Journalist Martin Johnson has a dig at Kevin Pietersen's fashion statements
"I don't want to be the next Viv Richards, I just want to be Kevin Pietersen, the best Kevin Pietersen can be."
Pietersen shows he's a man without an identity crisis
"I love success. I don't wake up in the morning thinking: 'Great - I've got one million pounds in the bank'."
Pietersen is hungry for more
"Kevin Pietersen will be devastated to learn he only earns £400,000."
Journalist Simon Wilde when told that the top-earning England players were on around that sum for the year. Not quite a million pounds in the bank yet
"For a few mad seconds I thought, mates or not, I'm never going to speak to that dickhead again."
A split waiting to happen? - Kevin Pietersen on his on-field exchange with Shane Warne
All about Ovalgate
No shortage of chat surrounding the year's biggest controversy


Darrell Hair - "But life goes on; nobody died" © Getty Images
"The whole irony and tragedy of this particular story is law 42.3. But law 42.3 is an ass."
Bob Woolmer reveals his opinion on the ball-tampering law which, he says was meant for when razor blades and bottle tops were used
"Had it been Javed Miandad in charge, who seldom spotted a potential fire without wading in with a can of petrol, they'd probably have had to use the waste pipe on the motorised water mop as a riot cannon."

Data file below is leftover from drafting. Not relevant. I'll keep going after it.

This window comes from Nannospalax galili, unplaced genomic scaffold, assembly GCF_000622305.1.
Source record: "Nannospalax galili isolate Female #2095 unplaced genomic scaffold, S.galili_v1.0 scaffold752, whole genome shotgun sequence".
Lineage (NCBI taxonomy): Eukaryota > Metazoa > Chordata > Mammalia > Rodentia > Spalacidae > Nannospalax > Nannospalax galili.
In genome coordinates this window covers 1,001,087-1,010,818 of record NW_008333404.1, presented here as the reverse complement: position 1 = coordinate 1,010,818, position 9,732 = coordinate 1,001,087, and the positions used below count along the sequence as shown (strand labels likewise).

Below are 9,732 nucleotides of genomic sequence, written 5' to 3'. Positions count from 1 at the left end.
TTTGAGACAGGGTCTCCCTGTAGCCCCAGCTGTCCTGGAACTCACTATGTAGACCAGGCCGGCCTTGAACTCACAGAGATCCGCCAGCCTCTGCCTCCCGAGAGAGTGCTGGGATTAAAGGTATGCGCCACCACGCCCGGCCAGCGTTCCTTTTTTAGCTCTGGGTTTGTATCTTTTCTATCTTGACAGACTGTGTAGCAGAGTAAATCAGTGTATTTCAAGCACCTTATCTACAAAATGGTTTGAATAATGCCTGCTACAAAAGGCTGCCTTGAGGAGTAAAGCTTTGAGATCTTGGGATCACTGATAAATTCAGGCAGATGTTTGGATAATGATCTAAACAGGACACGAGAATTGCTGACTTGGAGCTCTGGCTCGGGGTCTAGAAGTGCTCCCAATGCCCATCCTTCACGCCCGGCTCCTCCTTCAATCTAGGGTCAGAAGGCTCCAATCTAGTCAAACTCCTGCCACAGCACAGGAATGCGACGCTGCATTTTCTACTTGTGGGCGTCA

Martin Johnson in The Daily Telegraph on why we should be grateful it was the placid Inzamam-ul-Haq captaining Pakistan at The Oval
"You can ask any fast bowler. If he says he has never tampered with the ball, he either has just started playing, or is lying."
Michael Holding reveals the guilty pleasure shared by all fast bowlers
"The media criticism has been hot over here [in England] ... that surprises me. But life goes on; nobody died. It is not one of those issues that requires mourning. I have been absolutely stunned by the support I have had."
Umpire Darrell Hair speaks up after the Oval farce and wonders what fuss was all about
"The jails would be empty if we had to rely on video evidence to prove any crime"